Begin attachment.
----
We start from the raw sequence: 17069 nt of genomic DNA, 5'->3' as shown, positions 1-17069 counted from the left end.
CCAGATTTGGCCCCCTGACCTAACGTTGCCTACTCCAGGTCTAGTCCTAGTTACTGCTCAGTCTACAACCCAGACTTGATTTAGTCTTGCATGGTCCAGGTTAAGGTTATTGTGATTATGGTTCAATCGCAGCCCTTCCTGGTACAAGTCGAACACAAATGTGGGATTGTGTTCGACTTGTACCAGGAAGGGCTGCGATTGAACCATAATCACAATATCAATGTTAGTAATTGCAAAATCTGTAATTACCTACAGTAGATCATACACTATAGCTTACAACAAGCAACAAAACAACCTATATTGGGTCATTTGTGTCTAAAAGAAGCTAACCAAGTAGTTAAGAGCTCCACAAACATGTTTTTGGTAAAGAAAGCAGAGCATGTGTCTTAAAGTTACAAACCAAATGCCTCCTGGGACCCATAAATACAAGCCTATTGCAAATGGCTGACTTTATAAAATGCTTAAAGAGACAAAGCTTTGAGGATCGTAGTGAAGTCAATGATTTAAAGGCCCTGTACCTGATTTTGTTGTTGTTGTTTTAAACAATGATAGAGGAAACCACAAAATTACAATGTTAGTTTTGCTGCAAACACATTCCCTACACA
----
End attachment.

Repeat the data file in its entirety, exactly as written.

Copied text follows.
We start from the raw sequence: 17069 nt of genomic DNA, 5'->3' as shown, positions 1-17069 counted from the left end.
CCAGATTTGGCCCCCTGACCTAACGTTGCCTACTCCAGGTCTAGTCCTAGTTACTGCTCAGTCTACAACCCAGACTTGATTTAGTCTTGCATGGTCCAGGTTAAGGTTATTGTGATTATGGTTCAATCGCAGCCCTTCCTGGTACAAGTCGAACACAAATGTGGGATTGTGTTCGACTTGTACCAGGAAGGGCTGCGATTGAACCATAATCACAATATCAATGTTAGTAATTGCAAAATCTGTAATTACCTACAGTAGATCATACACTATAGCTTACAACAAGCAACAAAACAACCTATATTGGGTCATTTGTGTCTAAAAGAAGCTAACCAAGTAGTTAAGAGCTCCACAAACATGTTTTTGGTAAAGAAAGCAGAGCATGTGTCTTAAAGTTACAAACCAAATGCCTCCTGGGACCCATAAATACAAGCCTATTGCAAATGGCTGACTTTATAAAATGCTTAAAGAGACAAAGCTTTGAGGATCGTAGTGAAGTCAATGATTTAAAGGCCCTGTACCTGATTTTGTTGTTGTTGTTTTAAACAATGATAGAGGAAACCACAAAATTACAATGTTAGTTTTGCTGCAAACACATTCCCTACACA